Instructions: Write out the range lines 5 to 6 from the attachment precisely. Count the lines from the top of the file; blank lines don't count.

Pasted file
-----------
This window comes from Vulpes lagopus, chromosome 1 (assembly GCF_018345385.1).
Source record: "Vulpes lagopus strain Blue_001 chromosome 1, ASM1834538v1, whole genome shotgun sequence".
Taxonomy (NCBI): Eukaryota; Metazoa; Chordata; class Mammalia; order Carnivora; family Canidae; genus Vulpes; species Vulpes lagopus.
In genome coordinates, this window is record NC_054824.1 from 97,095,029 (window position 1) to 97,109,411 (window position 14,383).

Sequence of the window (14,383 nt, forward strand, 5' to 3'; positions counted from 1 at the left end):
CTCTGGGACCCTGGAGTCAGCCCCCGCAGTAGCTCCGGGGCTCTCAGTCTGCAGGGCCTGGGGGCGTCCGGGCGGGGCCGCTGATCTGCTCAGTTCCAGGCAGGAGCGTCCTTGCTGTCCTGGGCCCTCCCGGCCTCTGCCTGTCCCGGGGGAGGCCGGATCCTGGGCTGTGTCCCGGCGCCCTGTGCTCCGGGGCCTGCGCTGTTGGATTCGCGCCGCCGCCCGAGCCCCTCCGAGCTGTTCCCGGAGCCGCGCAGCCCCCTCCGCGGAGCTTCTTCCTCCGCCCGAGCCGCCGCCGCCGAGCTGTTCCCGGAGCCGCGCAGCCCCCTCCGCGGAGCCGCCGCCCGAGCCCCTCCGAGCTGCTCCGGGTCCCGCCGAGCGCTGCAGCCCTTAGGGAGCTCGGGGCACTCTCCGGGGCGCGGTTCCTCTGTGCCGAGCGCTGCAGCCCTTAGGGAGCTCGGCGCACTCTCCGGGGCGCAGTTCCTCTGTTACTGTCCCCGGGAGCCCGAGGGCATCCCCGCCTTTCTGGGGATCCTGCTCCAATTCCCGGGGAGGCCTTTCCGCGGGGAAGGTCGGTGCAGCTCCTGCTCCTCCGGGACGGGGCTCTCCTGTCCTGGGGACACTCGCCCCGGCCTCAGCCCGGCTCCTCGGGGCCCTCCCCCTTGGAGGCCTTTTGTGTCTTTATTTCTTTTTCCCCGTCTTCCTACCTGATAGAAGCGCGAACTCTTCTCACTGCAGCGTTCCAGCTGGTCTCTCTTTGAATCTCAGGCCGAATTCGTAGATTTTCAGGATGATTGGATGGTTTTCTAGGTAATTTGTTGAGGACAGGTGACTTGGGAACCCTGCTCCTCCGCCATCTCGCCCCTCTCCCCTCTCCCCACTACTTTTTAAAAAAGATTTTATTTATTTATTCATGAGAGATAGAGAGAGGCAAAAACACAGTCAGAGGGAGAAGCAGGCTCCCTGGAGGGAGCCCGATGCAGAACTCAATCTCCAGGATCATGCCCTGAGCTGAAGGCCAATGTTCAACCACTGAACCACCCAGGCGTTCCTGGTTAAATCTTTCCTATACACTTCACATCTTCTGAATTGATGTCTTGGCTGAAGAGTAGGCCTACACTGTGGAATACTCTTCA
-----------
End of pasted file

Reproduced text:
Sequence of the window (14,383 nt, forward strand, 5' to 3'; positions counted from 1 at the left end):
CTCTGGGACCCTGGAGTCAGCCCCCGCAGTAGCTCCGGGGCTCTCAGTCTGCAGGGCCTGGGGGCGTCCGGGCGGGGCCGCTGATCTGCTCAGTTCCAGGCAGGAGCGTCCTTGCTGTCCTGGGCCCTCCCGGCCTCTGCCTGTCCCGGGGGAGGCCGGATCCTGGGCTGTGTCCCGGCGCCCTGTGCTCCGGGGCCTGCGCTGTTGGATTCGCGCCGCCGCCCGAGCCCCTCCGAGCTGTTCCCGGAGCCGCGCAGCCCCCTCCGCGGAGCTTCTTCCTCCGCCCGAGCCGCCGCCGCCGAGCTGTTCCCGGAGCCGCGCAGCCCCCTCCGCGGAGCCGCCGCCCGAGCCCCTCCGAGCTGCTCCGGGTCCCGCCGAGCGCTGCAGCCCTTAGGGAGCTCGGGGCACTCTCCGGGGCGCGGTTCCTCTGTGCCGAGCGCTGCAGCCCTTAGGGAGCTCGGCGCACTCTCCGGGGCGCAGTTCCTCTGTTACTGTCCCCGGGAGCCCGAGGGCATCCCCGCCTTTCTGGGGATCCTGCTCCAATTCCCGGGGAGGCCTTTCCGCGGGGAAGGTCGGTGCAGCTCCTGCTCCTCCGGGACGGGGCTCTCCTGTCCTGGGGACACTCGCCCCGGCCTCAGCCCGGCTCCTCGGGGCCCTCCCCCTTGGAGGCCTTTTGTGTCTTTATTTCTTTTTCCCCGTCTTCCTACCTGATAGAAGCGCGAACTCTTCTCACTGCAGCGTTCCAGCTGGTCTCTCTTTGAATCTCAGGCCGAATTCGTAGATTTTCAGGATGATTGGATGGTTTTCTAGGTAATTTGTTGAGGACAGGTGACTTGGGAACCCTGCTCCTCCGCCATCTCGCCCCTCTCCCCTCTCCCCACTACTTTTTAAAAAAGATTTTATTTATTTATTCATGAGAGATAGAGAGAGGCAAAAACACAGTCAGAGGGAGAAGCAGGCTCCCTGGAGGGAGCCCGATGCAGAACTCAATCTCCAGGATCATGCCCTGAGCTGAAGGCCAATGTTCAACCACTGAACCACCCAGGCGTTCCTGGTTAAATCTTTCCTATACACTTCACATCTTCTGAATTGATGTCTTGGCTGAAGAGTAGGCCTACACTGTGGAATACTCTTCA